Robert Pearlman
Editor

Posts: 29963
From: Houston, TX
Registered: Nov 1999

posted 10-14-2011 05:54 PM     Click Here to See the Profile for Robert Pearlman   Click Here to Email Robert Pearlman     Edit/Delete Message   Reply w/Quote
SpaceX release
Space Exploration Technologies (SpaceX) Ready to Compete for Upcoming DoD Launches

Today the U.S. Air Force issued a Memorandum of Understanding (MOU) with the NRO and NASA that serves as a joint agreement on the process they will use to allow new companies to compete to provide launch services. The MOU will be followed by detailed guidance for prospective new entrants.

"SpaceX welcomes the opportunity to compete for Air Force launches. We are reviewing the MOU, and we expect to have a far better sense of our task after the detailed requirements are released in the coming weeks," said Adam Harris, SpaceX Vice President of Government Affairs.

The U.S. Air Force is the largest launch customer in the world, but is currently served by a monopoly provider whose prices have consistently risen. Equitable criteria for new entrants, coupled with meaningful opportunities for competition, would save the American taxpayer billions.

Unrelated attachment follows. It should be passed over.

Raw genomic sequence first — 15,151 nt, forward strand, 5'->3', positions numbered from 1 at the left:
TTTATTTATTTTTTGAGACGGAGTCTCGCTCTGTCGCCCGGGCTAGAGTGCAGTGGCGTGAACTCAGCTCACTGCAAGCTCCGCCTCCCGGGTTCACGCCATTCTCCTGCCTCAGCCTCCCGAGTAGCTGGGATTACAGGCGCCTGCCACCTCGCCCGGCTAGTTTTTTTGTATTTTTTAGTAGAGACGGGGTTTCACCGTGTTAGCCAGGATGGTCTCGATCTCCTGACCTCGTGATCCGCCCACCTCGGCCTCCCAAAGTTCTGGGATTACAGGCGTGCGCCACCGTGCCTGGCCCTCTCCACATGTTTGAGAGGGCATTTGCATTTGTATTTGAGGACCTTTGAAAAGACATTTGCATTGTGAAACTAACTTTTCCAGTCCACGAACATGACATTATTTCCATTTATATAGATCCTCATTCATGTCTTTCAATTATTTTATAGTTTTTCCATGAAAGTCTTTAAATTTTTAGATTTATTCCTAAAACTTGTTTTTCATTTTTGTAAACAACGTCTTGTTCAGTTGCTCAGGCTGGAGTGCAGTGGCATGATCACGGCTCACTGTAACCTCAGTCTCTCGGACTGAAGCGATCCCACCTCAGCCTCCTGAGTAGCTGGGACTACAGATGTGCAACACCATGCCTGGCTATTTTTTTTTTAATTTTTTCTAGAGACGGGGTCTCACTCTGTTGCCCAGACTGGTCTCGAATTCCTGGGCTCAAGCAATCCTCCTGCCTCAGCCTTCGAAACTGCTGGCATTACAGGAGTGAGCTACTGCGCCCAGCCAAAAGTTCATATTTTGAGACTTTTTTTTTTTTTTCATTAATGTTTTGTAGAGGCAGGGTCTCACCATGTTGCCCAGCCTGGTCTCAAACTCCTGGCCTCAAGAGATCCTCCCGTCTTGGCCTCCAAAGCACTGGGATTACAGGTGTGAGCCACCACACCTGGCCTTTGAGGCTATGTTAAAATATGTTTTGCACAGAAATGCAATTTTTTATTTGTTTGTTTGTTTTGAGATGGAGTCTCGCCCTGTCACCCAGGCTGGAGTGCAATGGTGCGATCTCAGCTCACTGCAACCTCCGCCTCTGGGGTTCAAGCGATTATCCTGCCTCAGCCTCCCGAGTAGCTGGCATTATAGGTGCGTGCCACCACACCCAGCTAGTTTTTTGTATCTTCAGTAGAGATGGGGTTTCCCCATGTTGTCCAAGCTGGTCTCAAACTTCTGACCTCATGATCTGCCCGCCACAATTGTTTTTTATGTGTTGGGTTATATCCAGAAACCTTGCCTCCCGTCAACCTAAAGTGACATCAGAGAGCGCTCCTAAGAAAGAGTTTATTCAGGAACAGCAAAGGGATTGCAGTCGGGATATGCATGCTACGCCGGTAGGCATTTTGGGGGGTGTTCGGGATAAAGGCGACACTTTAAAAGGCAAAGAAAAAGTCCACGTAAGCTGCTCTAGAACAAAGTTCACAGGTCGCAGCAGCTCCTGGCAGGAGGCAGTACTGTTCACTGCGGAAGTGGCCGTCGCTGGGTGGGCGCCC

"Fair and open competition for commercial launch providers is an essential element of protecting taxpayer dollars," said Elon Musk, SpaceX CEO. "Our American-made Falcon vehicles can deliver assured, responsive access to space that will meet warfighter needs while reducing costs for our military customers."

Robert Pearlman
Editor

Posts: 29963
From: Houston, TX
Registered: Nov 1999

posted 07-11-2014 02:22 PM     Click Here to See the Profile for Robert Pearlman   Click Here to Email Robert Pearlman     Edit/Delete Message   Reply w/Quote
SpaceX release
Air Force Certifies Falcon 9 Flights

The Air Force has certified SpaceX's Falcon 9 launch system as having conducted three successful flights, a prerequisite for companies seeking to win business from the Air Force's Evolved Expendable Launch Vehicle (EELV) Program.

Under Air Force standards, SpaceX is already qualified to compete for EELV missions, but SpaceX must also be certified by the Air Force before any contract can be awarded to the company. Meeting the criteria for successful flights is a key milestone in the certification process.

SpaceX expects to satisfy the remaining certification requirements later this year.